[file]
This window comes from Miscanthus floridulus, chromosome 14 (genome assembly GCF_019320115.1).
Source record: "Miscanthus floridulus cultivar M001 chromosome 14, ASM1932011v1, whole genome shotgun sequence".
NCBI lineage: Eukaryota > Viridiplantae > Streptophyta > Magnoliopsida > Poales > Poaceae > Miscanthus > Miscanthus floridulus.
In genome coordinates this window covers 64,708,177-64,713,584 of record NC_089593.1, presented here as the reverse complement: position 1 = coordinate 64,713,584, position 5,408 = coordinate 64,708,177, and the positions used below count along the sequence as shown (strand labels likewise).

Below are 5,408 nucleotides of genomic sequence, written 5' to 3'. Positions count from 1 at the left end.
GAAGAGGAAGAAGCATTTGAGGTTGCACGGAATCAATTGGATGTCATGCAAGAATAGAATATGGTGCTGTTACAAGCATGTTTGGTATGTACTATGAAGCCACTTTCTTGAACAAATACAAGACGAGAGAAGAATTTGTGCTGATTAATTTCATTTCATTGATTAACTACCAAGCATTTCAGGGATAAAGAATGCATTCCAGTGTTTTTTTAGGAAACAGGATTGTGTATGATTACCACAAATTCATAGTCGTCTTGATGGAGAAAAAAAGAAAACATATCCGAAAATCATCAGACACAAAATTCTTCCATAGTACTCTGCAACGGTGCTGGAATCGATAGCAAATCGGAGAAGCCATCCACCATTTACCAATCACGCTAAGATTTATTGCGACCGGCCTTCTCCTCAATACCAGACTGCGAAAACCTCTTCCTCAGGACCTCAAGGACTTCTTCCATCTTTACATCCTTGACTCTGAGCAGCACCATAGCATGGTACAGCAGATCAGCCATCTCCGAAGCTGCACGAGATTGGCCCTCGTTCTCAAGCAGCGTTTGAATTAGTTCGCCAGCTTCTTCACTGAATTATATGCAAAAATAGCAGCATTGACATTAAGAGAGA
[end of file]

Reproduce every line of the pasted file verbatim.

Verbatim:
This window comes from Miscanthus floridulus, chromosome 14 (genome assembly GCF_019320115.1).
Source record: "Miscanthus floridulus cultivar M001 chromosome 14, ASM1932011v1, whole genome shotgun sequence".
NCBI lineage: Eukaryota > Viridiplantae > Streptophyta > Magnoliopsida > Poales > Poaceae > Miscanthus > Miscanthus floridulus.
In genome coordinates this window covers 64,708,177-64,713,584 of record NC_089593.1, presented here as the reverse complement: position 1 = coordinate 64,713,584, position 5,408 = coordinate 64,708,177, and the positions used below count along the sequence as shown (strand labels likewise).

Below are 5,408 nucleotides of genomic sequence, written 5' to 3'. Positions count from 1 at the left end.
GAAGAGGAAGAAGCATTTGAGGTTGCACGGAATCAATTGGATGTCATGCAAGAATAGAATATGGTGCTGTTACAAGCATGTTTGGTATGTACTATGAAGCCACTTTCTTGAACAAATACAAGACGAGAGAAGAATTTGTGCTGATTAATTTCATTTCATTGATTAACTACCAAGCATTTCAGGGATAAAGAATGCATTCCAGTGTTTTTTTAGGAAACAGGATTGTGTATGATTACCACAAATTCATAGTCGTCTTGATGGAGAAAAAAAGAAAACATATCCGAAAATCATCAGACACAAAATTCTTCCATAGTACTCTGCAACGGTGCTGGAATCGATAGCAAATCGGAGAAGCCATCCACCATTTACCAATCACGCTAAGATTTATTGCGACCGGCCTTCTCCTCAATACCAGACTGCGAAAACCTCTTCCTCAGGACCTCAAGGACTTCTTCCATCTTTACATCCTTGACTCTGAGCAGCACCATAGCATGGTACAGCAGATCAGCCATCTCCGAAGCTGCACGAGATTGGCCCTCGTTCTCAAGCAGCGTTTGAATTAGTTCGCCAGCTTCTTCACTGAATTATATGCAAAAATAGCAGCATTGACATTAAGAGAGA